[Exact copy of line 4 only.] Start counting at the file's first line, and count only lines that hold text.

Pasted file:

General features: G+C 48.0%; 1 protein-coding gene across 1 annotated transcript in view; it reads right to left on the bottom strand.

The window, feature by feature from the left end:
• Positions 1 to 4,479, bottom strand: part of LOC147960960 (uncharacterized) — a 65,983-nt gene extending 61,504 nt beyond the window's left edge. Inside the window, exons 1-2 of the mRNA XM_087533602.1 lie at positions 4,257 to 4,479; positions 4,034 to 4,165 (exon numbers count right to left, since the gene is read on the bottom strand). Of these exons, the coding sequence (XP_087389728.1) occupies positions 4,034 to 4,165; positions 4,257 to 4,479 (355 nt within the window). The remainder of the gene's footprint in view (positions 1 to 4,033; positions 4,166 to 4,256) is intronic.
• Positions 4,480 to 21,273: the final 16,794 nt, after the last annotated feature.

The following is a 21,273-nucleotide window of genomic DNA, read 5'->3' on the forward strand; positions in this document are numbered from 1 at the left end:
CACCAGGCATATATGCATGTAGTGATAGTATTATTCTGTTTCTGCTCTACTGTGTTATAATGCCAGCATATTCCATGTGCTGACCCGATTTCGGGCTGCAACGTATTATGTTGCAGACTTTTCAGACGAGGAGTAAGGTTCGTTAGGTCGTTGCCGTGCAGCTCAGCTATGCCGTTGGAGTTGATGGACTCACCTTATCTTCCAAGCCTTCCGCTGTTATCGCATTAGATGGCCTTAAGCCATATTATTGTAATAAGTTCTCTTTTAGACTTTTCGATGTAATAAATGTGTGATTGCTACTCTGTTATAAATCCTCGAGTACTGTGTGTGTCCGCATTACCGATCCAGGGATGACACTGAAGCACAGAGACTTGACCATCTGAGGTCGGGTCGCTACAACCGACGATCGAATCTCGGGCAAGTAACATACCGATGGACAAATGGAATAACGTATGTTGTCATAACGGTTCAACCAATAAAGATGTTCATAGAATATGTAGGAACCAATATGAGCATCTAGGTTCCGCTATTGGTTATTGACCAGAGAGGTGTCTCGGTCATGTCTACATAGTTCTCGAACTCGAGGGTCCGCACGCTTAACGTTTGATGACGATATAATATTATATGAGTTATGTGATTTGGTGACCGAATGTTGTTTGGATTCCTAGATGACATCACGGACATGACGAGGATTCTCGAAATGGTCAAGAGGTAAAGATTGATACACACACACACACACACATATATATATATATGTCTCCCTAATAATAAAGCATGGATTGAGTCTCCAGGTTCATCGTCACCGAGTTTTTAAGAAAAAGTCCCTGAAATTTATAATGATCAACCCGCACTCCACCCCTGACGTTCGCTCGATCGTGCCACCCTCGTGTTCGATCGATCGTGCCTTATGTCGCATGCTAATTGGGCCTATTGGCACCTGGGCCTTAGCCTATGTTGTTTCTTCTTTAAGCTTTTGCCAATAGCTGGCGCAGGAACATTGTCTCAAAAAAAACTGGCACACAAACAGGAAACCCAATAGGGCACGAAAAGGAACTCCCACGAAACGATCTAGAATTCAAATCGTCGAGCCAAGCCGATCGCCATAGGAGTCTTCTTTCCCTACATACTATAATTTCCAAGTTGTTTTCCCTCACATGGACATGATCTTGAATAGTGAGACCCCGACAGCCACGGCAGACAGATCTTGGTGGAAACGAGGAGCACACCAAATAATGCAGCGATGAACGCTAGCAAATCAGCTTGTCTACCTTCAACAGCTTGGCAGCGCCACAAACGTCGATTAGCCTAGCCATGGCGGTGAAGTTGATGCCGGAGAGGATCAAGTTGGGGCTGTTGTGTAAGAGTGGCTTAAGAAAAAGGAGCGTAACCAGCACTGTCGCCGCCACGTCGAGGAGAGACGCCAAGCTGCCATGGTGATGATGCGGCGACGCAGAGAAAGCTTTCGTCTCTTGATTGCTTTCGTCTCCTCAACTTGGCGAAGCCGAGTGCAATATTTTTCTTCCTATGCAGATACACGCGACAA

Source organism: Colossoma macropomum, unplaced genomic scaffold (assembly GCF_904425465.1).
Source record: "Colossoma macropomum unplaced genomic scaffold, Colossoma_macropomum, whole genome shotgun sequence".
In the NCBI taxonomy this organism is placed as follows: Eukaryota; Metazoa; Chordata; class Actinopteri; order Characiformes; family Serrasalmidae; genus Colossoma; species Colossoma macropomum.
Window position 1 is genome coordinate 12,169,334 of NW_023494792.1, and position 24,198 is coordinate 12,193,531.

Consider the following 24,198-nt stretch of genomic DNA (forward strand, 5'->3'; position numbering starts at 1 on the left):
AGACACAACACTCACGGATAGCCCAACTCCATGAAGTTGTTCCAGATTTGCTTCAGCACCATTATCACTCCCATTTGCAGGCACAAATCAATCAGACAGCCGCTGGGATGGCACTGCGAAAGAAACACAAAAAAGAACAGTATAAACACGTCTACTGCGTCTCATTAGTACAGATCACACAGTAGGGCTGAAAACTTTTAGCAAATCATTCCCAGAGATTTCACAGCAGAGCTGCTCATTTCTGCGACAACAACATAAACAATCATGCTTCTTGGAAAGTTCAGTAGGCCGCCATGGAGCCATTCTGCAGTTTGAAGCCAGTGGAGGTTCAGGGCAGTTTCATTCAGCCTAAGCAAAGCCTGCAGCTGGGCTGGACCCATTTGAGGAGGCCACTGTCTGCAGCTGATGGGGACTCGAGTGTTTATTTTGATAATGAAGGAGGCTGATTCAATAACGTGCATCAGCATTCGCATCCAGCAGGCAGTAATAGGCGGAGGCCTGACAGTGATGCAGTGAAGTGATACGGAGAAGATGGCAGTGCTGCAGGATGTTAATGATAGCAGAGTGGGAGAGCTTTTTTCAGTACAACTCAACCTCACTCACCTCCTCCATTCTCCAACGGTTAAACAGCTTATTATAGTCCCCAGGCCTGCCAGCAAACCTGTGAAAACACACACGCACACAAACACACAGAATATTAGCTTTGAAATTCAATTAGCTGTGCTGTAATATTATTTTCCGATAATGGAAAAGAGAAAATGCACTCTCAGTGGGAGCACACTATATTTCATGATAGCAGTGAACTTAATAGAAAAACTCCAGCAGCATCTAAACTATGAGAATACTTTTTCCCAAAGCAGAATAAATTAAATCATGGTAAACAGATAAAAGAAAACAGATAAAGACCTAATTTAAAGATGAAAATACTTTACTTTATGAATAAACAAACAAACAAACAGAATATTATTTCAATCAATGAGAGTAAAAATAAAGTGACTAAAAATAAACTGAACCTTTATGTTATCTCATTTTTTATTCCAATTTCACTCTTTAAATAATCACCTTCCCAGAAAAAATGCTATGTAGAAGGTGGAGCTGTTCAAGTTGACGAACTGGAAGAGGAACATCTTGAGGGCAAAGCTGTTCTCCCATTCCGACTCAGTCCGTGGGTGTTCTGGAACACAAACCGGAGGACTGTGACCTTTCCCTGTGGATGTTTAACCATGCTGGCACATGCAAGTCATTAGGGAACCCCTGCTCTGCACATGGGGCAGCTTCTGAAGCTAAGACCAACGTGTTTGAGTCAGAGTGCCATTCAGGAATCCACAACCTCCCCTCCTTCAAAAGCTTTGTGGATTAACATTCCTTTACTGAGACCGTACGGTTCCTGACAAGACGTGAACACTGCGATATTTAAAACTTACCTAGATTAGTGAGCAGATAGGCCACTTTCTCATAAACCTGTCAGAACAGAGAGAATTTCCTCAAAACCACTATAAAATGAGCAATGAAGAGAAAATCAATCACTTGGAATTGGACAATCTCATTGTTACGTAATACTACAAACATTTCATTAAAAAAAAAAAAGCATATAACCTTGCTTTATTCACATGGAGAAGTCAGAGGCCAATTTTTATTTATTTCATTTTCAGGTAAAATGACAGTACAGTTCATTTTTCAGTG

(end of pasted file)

• Positions 4,480 to 21,273: the final 16,794 nt, after the last annotated feature.